Abstract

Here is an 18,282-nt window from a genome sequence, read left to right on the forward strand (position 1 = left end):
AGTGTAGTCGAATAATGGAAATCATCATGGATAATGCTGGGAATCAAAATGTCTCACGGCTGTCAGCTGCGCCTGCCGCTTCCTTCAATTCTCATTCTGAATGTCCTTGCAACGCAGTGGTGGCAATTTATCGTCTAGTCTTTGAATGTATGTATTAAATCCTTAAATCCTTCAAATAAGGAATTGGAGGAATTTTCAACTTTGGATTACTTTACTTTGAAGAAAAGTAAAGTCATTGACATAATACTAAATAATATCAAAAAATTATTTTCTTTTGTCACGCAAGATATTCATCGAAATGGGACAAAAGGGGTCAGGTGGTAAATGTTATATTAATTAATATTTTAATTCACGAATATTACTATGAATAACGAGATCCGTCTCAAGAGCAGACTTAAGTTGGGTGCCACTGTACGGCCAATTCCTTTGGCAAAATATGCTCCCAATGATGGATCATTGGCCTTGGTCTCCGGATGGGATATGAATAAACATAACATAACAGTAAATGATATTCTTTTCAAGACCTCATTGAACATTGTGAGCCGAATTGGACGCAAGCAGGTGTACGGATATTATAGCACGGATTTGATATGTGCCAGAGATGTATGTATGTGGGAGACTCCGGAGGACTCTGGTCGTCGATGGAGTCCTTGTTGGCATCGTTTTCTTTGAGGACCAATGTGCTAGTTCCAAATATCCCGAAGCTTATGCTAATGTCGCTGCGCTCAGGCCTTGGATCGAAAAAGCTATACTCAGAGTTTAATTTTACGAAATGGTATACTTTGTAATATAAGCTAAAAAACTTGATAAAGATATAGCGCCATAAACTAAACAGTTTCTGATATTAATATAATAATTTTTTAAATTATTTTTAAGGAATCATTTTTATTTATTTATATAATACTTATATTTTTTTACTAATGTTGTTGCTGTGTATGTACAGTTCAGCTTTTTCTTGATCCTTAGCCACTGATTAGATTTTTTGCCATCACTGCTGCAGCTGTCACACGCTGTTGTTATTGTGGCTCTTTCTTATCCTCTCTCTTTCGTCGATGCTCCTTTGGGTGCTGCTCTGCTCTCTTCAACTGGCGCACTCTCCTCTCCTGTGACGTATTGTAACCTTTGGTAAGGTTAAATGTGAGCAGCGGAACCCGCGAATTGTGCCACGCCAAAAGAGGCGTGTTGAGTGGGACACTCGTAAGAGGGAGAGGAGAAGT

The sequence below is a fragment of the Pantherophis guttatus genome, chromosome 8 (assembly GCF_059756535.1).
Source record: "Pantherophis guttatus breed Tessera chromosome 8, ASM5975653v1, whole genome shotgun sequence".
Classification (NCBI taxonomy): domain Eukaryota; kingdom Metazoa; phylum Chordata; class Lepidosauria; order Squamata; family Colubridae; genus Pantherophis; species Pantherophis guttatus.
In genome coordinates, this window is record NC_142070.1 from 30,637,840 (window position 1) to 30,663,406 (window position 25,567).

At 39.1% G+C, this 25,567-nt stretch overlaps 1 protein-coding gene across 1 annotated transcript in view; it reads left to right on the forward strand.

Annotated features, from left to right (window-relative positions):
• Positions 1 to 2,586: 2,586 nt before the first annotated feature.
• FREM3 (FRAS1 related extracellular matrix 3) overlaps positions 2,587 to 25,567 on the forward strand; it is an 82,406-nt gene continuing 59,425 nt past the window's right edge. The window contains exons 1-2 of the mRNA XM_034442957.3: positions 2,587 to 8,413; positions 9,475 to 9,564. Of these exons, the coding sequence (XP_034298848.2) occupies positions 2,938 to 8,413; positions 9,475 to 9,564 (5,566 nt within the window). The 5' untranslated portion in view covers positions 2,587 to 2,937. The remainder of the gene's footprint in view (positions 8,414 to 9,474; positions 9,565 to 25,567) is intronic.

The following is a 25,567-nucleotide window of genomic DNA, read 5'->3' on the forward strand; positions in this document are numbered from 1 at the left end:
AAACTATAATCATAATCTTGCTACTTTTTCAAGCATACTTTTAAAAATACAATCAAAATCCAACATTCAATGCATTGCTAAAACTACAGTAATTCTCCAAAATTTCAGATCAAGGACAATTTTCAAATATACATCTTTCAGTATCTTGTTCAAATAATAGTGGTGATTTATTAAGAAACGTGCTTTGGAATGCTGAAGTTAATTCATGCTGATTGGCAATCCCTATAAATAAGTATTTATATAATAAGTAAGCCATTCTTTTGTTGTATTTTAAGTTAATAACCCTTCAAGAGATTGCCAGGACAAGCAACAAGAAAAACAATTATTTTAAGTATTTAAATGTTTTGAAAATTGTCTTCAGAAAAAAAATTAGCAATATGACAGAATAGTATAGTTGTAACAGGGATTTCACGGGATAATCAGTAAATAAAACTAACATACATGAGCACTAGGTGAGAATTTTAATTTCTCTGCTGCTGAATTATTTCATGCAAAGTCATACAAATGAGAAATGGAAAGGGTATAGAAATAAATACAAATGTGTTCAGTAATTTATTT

UDP-glucose dehydrogenase (UGDH), an oxidoreductase, catalyzes the NAD+-dependent four-electron oxidation of UDP-glucose to UDP-glucuronic acid. The catalytic mechanism of UGDH remains controversial despite extensive investigation and is classified into two types according to whether an aldehyde intermediate is generated in the first oxidation step. The first type, which involves the presence of this putative aldehyde, is inconsistent with some experimental findings. In contrast, the second type, which indicates that the first oxidation step bypasses the aldehyde via an NAD+-dependent bimolecular nucleophilic substitution (SN2) reaction, is consistent with the experimental phenomena, including those that cannot be explained by the first type. This NAD+-dependent SN2 mechanism is thus more reasonable and likely applicable to other oxidoreductases that catalyze four-electron oxidation reactions.

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